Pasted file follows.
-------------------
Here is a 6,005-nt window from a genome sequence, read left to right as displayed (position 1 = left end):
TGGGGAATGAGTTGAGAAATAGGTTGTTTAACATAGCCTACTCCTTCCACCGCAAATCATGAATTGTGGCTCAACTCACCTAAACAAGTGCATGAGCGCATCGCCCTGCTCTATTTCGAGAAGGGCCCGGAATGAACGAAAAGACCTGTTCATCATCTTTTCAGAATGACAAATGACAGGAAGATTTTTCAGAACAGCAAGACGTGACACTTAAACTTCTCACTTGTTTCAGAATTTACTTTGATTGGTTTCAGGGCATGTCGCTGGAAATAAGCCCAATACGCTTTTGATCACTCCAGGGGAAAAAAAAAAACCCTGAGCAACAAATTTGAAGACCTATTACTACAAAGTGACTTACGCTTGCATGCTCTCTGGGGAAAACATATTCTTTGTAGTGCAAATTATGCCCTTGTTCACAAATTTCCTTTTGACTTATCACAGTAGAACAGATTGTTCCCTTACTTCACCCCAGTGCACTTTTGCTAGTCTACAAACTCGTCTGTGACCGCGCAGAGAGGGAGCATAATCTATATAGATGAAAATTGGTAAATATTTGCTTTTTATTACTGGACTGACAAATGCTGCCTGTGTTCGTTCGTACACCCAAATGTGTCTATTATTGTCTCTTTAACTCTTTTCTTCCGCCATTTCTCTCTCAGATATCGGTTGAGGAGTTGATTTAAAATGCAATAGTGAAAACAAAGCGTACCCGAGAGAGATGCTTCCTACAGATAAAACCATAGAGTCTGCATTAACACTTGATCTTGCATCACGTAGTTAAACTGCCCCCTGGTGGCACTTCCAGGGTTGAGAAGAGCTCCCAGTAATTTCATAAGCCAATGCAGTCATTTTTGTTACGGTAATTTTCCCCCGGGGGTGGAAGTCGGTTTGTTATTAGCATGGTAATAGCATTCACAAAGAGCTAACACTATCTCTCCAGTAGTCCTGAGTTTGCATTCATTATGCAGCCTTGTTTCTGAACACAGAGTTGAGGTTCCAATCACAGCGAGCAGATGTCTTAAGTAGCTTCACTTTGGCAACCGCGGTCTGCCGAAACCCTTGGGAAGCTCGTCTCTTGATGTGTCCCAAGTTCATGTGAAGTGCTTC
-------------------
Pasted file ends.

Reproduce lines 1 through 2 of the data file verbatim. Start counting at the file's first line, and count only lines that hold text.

Here is a 6,005-nt window from a genome sequence, read left to right as displayed (position 1 = left end):
TGGGGAATGAGTTGAGAAATAGGTTGTTTAACATAGCCTACTCCTTCCACCGCAAATCATGAATTGTGGCTCAACTCACCTAAACAAGTGCATGAGCGCATCGCCCTGCTCTATTTCGAGAAGGGCCCGGAATGAACGAAAAGACCTGTTCATCATCTTTTCAGAATGACAAATGACAGGAAGATTTTTCAGAACAGCAAGACGTGACACTTAAACTTCTCACTTGTTTCAGAATTTACTTTGATTGGTTTCAGGGCATGTCGCTGGAAATAAGCCCAATACGCTTTTGATCACTCCAGGGGAAAAAAAAAAACCCTGAGCAACAAATTTGAAGACCTATTACTACAAAGTGACTTACGCTTGCATGCTCTCTGGGGAAAACATATTCTTTGTAGTGCAAATTATGCCCTTGTTCACAAATTTCCTTTTGACTTATCACAGTAGAACAGATTGTTCCCTTACTTCACCCCAGTGCACTTTTGCTAGTCTACAAACTCGTCTGTGACCGCGCAGAGAGGGAGCATAATCTATATAGATGAAAATTGGTAAATATTTGCTTTTTATTACTGGACTGACAAATGCTGCCTGTGTTCGTTCGTACACCCAAATGTGTCTATTATTGTCTCTTTAACTCTTTTCTTCCGCCATTTCTCTCTCAGATATCGGTTGAGGAGTTGATTTAAAATGCAATAGTGAAAACAAAGCGTACCCGAGAGAGATGCTTCCTACAGATAAAACCATAGAGTCTGCATTAACACTTGATCTTGCATCACGTAGTTAAACTGCCCCCTGGTGGCACTTCCAGGGTTGAGAAGAGCTCCCAGTAATTTCATAAGCCAATGCAGTCATTTTTGTTACGGTAATTTTCCCCCGGGGGTGGAAGTCGGTTTGTTATTAGCATGGTAATAGCATTCACAAAGAGCTAACACTATCTCTCCAGTAGTCCTGAGTTTGCATTCATTATGCAGCCTTGTTTCTGAACACAGAGTTGAGGTTCCAATCACAGCGAGCAGATGTCTTAAGTAGCTTCACTTTGGCAACCGCGGTCTGCCGAAACCCTTGGGAAGCTCGTCTCTTGATGTGTCCCAAGTTCATGTGAAGTGCTTC